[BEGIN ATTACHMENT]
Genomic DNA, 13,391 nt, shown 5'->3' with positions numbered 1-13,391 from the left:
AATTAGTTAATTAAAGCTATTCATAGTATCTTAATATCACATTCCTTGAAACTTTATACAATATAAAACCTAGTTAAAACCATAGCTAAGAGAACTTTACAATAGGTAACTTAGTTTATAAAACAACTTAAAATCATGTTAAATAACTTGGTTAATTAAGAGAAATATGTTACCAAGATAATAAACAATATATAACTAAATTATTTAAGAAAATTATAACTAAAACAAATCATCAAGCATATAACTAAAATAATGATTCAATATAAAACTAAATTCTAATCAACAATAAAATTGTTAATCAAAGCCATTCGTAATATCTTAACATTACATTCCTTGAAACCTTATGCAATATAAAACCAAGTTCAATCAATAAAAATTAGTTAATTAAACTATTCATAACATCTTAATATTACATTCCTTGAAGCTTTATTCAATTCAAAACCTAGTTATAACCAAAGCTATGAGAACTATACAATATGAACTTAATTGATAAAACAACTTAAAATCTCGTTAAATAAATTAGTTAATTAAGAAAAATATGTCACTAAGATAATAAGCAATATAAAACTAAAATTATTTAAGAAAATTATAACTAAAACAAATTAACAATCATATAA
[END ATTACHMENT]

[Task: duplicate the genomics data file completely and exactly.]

Genomic DNA, 13,391 nt, shown 5'->3' with positions numbered 1-13,391 from the left:
AATTAGTTAATTAAAGCTATTCATAGTATCTTAATATCACATTCCTTGAAACTTTATACAATATAAAACCTAGTTAAAACCATAGCTAAGAGAACTTTACAATAGGTAACTTAGTTTATAAAACAACTTAAAATCATGTTAAATAACTTGGTTAATTAAGAGAAATATGTTACCAAGATAATAAACAATATATAACTAAATTATTTAAGAAAATTATAACTAAAACAAATCATCAAGCATATAACTAAAATAATGATTCAATATAAAACTAAATTCTAATCAACAATAAAATTGTTAATCAAAGCCATTCGTAATATCTTAACATTACATTCCTTGAAACCTTATGCAATATAAAACCAAGTTCAATCAATAAAAATTAGTTAATTAAACTATTCATAACATCTTAATATTACATTCCTTGAAGCTTTATTCAATTCAAAACCTAGTTATAACCAAAGCTATGAGAACTATACAATATGAACTTAATTGATAAAACAACTTAAAATCTCGTTAAATAAATTAGTTAATTAAGAAAAATATGTCACTAAGATAATAAGCAATATAAAACTAAAATTATTTAAGAAAATTATAACTAAAACAAATTAACAATCATATAA